Differences in Hispanic Consumers


There are many differences in Hispanic consumers who have resided in the United States for years versus recently immigrated Hispanics. It is expected that the longer the Hispanic consumer has lived in the United States, the more they will have adapted to the cultures and traditions of Americans. However, it is not to say that the Hispanic consumers have forgotten their own cultures, they have simply infused the American culture with their own otherwise known as acculturation (Goffan, 2016).

Different levels of acculturation are used to describe the Hispanic market, the levels range from non-acculturated to semi-acculturated to fully acculturated. Each level is dependent on time spent living in the United States, education level and socioeconomic status in the country of origin (Goffan, 2016). Essentially, the longer the Hispanic consumer lives in the United States, the more they are exposed to the new culture. If the Hispanic consumer has attained a high level of education they are more likely to understand the customs of the new culture. Lastly, if the Hispanic consumer had socioeconomic status A or B in the country of origin, this will determine the likelihood that they have already been exposed to diverse cultures prior to immigrating to the US.

One of the main observable differences in the levels of acculturation is the Hispanics’ consumer language preference. Those who are un-acculturated prefer to speak Spanish, the semi-acculturated consumers are bilingual and the fully acculturated prefer to speak English (Geoscape, 2016). Interestingly, new measurements of acculturation has discovered that Hispanics lie in levels ranging from 1 (fully acculturated) to 5 (un-acculturated). Hispanic Acculturation level 1 (HA1), is categorized as Americanizado. Hispanics in this segment are typically English dominant (nearly no Spanish); born in US and often 3rd+ generation; and engage in little-to-no Hispanic cultural practices (Geoscape, 2016). The group Nueva Latina (HA2), are typically English preferred (some Spanish); born in the US and typically 2nd generation (Geoscape, 2016). HA2 does engage in some Hispanic cultural practices and often they make the active decision to rediscover their origin culture, “retro-acculturate”. Essentially, if the Hispanic consumer does not feel “Hispanic enough” they will attempt to engage in Hispanic customs, such as cooking, listening to music, etc. Bi-Cultural Hispanics (HA3), are typically bilingual speakers who immigrated to the US as a child or young adult (Geoscape, 2016). The Hispano group (HA4), prefer to speak Spanish and immigrated to the US as an adult (Geoscape, 2016). HA4 have lived in the United States for more than 10 years, however, they continue to practice the Hispanic culture. Those who recently immigrated to the US, and who have not experienced any acculturation as labeled Latinoamericana (HA5) (Geoscape, 2016).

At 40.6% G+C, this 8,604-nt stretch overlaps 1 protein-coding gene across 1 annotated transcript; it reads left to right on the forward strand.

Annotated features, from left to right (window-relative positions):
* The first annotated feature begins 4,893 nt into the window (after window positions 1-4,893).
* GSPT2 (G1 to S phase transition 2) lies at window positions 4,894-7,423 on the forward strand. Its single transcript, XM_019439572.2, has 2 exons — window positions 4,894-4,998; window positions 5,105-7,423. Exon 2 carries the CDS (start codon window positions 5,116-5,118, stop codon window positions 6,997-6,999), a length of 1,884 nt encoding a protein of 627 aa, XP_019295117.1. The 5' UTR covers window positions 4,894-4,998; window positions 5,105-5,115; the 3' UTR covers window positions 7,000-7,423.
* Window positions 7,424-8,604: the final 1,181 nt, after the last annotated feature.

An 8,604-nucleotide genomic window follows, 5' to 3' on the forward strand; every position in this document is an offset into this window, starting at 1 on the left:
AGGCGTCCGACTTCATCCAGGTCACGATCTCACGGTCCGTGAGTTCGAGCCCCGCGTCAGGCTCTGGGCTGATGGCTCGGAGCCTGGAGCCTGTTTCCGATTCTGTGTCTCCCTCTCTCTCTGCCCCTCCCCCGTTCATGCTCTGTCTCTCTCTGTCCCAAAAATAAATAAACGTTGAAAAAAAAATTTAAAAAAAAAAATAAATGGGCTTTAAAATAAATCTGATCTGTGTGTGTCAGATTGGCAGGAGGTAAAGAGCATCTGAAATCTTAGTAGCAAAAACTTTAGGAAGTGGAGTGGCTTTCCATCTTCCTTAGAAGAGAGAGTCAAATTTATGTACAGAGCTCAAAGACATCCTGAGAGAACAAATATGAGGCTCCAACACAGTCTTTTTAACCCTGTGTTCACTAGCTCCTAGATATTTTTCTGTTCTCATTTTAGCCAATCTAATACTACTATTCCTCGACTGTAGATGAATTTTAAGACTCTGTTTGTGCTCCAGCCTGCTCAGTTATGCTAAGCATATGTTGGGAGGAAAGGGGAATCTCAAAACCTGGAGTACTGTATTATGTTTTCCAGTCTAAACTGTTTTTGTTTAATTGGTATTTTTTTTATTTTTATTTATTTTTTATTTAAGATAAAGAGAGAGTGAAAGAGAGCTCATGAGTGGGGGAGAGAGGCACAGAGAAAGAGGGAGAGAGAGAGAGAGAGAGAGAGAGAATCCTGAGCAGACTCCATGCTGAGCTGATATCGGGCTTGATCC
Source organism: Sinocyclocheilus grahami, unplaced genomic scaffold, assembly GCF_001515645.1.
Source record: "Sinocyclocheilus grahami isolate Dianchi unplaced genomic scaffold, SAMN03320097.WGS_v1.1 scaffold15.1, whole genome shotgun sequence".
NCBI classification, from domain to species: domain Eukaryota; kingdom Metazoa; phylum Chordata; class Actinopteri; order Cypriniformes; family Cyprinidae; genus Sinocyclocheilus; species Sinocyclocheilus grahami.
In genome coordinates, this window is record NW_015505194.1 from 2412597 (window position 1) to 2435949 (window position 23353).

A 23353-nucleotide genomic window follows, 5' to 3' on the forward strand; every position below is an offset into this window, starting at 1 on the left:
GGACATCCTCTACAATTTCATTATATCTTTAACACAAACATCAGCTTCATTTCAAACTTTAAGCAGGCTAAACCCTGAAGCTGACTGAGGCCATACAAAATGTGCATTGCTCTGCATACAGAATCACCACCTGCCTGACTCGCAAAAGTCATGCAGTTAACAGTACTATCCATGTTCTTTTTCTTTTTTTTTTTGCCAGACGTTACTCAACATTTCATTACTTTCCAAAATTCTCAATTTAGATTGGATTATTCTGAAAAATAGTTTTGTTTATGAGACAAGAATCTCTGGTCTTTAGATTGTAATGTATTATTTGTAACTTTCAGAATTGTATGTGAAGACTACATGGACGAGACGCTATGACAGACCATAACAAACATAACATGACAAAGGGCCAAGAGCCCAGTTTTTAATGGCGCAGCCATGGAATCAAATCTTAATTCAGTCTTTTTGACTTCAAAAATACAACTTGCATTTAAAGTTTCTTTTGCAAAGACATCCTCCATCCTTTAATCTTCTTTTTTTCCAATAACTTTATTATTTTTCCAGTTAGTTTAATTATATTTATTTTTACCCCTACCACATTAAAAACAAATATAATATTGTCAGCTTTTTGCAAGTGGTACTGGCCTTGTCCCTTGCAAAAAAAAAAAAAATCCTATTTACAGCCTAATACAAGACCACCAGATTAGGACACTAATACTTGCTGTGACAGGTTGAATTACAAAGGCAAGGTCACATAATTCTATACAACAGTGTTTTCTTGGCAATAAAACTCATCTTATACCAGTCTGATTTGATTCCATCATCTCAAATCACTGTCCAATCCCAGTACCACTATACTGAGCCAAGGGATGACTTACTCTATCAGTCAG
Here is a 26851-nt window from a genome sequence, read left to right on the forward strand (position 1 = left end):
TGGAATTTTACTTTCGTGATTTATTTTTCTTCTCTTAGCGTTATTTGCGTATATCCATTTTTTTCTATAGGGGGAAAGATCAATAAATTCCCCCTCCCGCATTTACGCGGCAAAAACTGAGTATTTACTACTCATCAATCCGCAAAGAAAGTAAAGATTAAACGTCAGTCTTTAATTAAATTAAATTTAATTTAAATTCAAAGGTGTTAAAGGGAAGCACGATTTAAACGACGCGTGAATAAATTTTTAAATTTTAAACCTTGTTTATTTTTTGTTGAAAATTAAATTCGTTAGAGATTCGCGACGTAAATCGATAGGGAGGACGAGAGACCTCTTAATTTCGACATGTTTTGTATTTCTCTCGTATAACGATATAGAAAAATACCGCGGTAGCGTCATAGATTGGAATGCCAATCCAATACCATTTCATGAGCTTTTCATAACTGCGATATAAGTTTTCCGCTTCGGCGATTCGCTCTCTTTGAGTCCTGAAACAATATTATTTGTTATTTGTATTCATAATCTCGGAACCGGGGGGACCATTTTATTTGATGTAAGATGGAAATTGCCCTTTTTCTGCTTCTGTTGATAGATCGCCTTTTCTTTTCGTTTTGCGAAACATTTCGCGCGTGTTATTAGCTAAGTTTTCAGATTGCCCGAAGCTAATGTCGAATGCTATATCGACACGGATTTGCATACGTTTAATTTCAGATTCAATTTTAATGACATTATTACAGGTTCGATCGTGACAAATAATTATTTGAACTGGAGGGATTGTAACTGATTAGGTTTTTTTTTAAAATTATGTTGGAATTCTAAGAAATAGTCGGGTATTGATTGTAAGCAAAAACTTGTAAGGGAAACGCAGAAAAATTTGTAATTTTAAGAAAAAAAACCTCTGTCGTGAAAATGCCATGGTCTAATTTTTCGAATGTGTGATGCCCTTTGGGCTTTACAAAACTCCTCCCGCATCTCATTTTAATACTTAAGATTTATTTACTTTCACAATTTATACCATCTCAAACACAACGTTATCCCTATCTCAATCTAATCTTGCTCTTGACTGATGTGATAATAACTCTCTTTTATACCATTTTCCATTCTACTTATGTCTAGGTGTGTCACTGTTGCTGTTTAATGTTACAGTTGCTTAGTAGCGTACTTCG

As a Hispanic immigrant I would describe myself as in-between acculturation levels HA2 and HA3, HA 2.5, meaning I am bi-cultural however, my dominant customs are from my Cuban origin. I arrived to the US at the age of one, my parents however, only taught me about Cuban customs. Due to a lower level of education and a low SES in Cuba, my parents did not acculturate, therefore, they did not teach me American customs. My acculturation process began once I attended the American public school system. During the school day I would learn new American customs and at night I would continue engaging in the Cuban customs my parents taught me.

The consumer difference of acculturated Hispanics versus non-acculturated Hispanics is evident in the usage and disposal of products and services. For example, the floor mop used by acculturated Hispanics will likely have the white bottom, however, unacculturated Hispanics will use a stick and a rag; el palo de trapear y una toalla. Another example is that acculturated Hispanics may drink American coffee, whereas unacculturated Hispanics will drink cafecito, or Juan Valdez café.

-by Laicelis Haro


Geoscape. (2016). Actionable Intelligence to Accelerate Growth.
Retrieved from http://www.geoscape.com/

Goffan, H. (2016, January 6). Hispanic Market Segmentation by Acculturation levels. Retrieved
February 16, 2016, from http://hispanic-marketing.com/lets-talk-segmentation/